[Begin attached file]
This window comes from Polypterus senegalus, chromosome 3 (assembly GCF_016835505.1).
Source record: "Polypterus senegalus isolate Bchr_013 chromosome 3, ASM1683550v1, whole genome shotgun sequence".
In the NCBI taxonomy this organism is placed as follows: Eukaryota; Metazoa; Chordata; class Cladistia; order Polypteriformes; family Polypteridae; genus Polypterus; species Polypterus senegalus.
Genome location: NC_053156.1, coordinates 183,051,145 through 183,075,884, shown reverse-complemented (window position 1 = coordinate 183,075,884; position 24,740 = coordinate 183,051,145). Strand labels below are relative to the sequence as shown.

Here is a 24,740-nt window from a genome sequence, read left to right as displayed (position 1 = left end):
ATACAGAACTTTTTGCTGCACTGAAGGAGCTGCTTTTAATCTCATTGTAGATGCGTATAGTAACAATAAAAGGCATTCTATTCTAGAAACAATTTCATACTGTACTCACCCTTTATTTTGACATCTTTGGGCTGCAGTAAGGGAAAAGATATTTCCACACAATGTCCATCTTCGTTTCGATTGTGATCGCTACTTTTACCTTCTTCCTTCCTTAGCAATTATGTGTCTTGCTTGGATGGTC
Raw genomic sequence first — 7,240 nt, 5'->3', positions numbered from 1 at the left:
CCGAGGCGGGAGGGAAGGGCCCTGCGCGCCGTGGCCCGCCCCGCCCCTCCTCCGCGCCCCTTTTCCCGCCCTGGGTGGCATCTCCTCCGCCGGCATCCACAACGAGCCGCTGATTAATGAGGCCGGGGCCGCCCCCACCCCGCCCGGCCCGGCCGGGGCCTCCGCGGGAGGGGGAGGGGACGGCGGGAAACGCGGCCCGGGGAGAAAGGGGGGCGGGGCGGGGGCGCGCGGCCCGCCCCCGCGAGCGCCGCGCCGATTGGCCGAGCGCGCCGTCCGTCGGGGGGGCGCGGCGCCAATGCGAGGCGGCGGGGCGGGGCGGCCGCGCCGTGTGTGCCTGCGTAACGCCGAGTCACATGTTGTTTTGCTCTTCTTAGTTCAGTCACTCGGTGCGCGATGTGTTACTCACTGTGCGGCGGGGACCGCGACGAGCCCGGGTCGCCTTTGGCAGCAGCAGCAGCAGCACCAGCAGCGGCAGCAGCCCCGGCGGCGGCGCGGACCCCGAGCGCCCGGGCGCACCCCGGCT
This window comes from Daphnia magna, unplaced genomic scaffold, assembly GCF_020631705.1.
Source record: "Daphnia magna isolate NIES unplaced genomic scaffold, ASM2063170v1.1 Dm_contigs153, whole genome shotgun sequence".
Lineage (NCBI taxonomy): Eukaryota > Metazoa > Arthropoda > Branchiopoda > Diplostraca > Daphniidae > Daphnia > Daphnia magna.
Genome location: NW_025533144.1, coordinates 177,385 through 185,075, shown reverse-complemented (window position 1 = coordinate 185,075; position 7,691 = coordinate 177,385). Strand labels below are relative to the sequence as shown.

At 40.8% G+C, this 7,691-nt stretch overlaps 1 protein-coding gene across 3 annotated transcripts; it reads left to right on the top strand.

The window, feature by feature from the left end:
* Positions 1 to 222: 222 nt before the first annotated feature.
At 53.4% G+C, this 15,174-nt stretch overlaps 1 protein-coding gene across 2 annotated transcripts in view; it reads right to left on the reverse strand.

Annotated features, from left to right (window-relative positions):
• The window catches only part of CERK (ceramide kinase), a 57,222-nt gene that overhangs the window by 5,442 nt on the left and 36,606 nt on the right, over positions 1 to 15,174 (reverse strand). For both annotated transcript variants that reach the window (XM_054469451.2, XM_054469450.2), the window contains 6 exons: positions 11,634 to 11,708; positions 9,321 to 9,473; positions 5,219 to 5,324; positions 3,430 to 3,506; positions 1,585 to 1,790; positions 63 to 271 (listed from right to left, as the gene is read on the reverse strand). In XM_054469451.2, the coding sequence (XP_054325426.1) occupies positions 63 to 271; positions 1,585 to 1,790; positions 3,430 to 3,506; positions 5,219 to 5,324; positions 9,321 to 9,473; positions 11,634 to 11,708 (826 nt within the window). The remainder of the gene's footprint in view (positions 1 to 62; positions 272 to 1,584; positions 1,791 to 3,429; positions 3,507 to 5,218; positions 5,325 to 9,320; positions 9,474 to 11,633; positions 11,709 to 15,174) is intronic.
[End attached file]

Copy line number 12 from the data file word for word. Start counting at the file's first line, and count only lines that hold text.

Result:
Genome location: NW_025533144.1, coordinates 177,385 through 185,075, shown reverse-complemented (window position 1 = coordinate 185,075; position 7,691 = coordinate 177,385). Strand labels below are relative to the sequence as shown.